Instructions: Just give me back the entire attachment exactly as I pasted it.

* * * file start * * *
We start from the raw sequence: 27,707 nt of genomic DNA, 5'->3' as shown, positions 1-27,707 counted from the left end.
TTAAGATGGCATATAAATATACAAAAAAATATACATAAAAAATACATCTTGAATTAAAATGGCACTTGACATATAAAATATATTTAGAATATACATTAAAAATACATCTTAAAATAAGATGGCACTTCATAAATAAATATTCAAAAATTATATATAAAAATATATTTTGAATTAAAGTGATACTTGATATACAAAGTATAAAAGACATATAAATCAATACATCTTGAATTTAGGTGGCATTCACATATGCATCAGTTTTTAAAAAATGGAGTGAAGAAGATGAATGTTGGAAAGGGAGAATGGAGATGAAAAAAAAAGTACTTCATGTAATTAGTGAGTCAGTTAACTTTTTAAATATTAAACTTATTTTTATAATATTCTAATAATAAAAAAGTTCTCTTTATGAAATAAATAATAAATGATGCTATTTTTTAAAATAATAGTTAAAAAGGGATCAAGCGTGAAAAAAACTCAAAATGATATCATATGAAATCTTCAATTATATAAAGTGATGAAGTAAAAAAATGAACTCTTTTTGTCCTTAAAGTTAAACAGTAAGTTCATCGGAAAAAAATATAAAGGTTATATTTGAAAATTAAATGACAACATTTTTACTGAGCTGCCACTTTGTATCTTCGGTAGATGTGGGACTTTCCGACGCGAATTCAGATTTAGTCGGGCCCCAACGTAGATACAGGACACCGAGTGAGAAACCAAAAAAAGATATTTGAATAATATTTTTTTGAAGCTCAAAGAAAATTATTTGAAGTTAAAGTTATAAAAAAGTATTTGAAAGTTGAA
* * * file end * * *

We start from the raw sequence: 27,707 nt of genomic DNA, 5'->3' as shown, positions 1-27,707 counted from the left end.
TTAAGATGGCATATAAATATACAAAAAAATATACATAAAAAATACATCTTGAATTAAAATGGCACTTGACATATAAAATATATTTAGAATATACATTAAAAATACATCTTAAAATAAGATGGCACTTCATAAATAAATATTCAAAAATTATATATAAAAATATATTTTGAATTAAAGTGATACTTGATATACAAAGTATAAAAGACATATAAATCAATACATCTTGAATTTAGGTGGCATTCACATATGCATCAGTTTTTAAAAAATGGAGTGAAGAAGATGAATGTTGGAAAGGGAGAATGGAGATGAAAAAAAAAGTACTTCATGTAATTAGTGAGTCAGTTAACTTTTTAAATATTAAACTTATTTTTATAATATTCTAATAATAAAAAAGTTCTCTTTATGAAATAAATAATAAATGATGCTATTTTTTAAAATAATAGTTAAAAAGGGATCAAGCGTGAAAAAAACTCAAAATGATATCATATGAAATCTTCAATTATATAAAGTGATGAAGTAAAAAAATGAACTCTTTTTGTCCTTAAAGTTAAACAGTAAGTTCATCGGAAAAAAATATAAAGGTTATATTTGAAAATTAAATGACAACATTTTTACTGAGCTGCCACTTTGTATCTTCGGTAGATGTGGGACTTTCCGACGCGAATTCAGATTTAGTCGGGCCCCAACGTAGATACAGGACACCGAGTGAGAAACCAAAAAAAGATATTTGAATAATATTTTTTTGAAGCTCAAAGAAAATTATTTGAAGTTAAAGTTATAAAAAAGTATTTGAAAGTTGAA